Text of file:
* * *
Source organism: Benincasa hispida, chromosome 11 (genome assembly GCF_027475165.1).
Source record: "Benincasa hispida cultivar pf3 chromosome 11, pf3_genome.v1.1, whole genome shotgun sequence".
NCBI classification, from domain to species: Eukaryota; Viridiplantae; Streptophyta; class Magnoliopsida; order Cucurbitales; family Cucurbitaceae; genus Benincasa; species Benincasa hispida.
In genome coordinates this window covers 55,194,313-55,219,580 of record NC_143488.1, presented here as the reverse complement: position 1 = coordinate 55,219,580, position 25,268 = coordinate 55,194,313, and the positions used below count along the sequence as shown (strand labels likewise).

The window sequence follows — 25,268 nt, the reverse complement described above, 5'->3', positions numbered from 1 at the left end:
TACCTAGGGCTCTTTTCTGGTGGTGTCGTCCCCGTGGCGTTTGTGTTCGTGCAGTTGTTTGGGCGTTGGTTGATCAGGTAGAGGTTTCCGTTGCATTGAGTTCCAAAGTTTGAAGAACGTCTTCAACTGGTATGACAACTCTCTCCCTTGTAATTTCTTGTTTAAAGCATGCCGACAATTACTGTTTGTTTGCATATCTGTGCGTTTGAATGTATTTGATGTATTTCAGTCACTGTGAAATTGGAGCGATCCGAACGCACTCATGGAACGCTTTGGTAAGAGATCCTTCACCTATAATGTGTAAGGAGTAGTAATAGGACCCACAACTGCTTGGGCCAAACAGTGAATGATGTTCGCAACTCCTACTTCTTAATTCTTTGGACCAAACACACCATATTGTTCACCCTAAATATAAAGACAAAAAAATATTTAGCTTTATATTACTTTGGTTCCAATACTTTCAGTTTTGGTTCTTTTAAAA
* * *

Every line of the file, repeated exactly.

Source organism: Benincasa hispida, chromosome 11 (genome assembly GCF_027475165.1).
Source record: "Benincasa hispida cultivar pf3 chromosome 11, pf3_genome.v1.1, whole genome shotgun sequence".
NCBI classification, from domain to species: Eukaryota; Viridiplantae; Streptophyta; class Magnoliopsida; order Cucurbitales; family Cucurbitaceae; genus Benincasa; species Benincasa hispida.
In genome coordinates this window covers 55,194,313-55,219,580 of record NC_143488.1, presented here as the reverse complement: position 1 = coordinate 55,219,580, position 25,268 = coordinate 55,194,313, and the positions used below count along the sequence as shown (strand labels likewise).

The window sequence follows — 25,268 nt, the reverse complement described above, 5'->3', positions numbered from 1 at the left end:
TACCTAGGGCTCTTTTCTGGTGGTGTCGTCCCCGTGGCGTTTGTGTTCGTGCAGTTGTTTGGGCGTTGGTTGATCAGGTAGAGGTTTCCGTTGCATTGAGTTCCAAAGTTTGAAGAACGTCTTCAACTGGTATGACAACTCTCTCCCTTGTAATTTCTTGTTTAAAGCATGCCGACAATTACTGTTTGTTTGCATATCTGTGCGTTTGAATGTATTTGATGTATTTCAGTCACTGTGAAATTGGAGCGATCCGAACGCACTCATGGAACGCTTTGGTAAGAGATCCTTCACCTATAATGTGTAAGGAGTAGTAATAGGACCCACAACTGCTTGGGCCAAACAGTGAATGATGTTCGCAACTCCTACTTCTTAATTCTTTGGACCAAACACACCATATTGTTCACCCTAAATATAAAGACAAAAAAATATTTAGCTTTATATTACTTTGGTTCCAATACTTTCAGTTTTGGTTCTTTTAAAA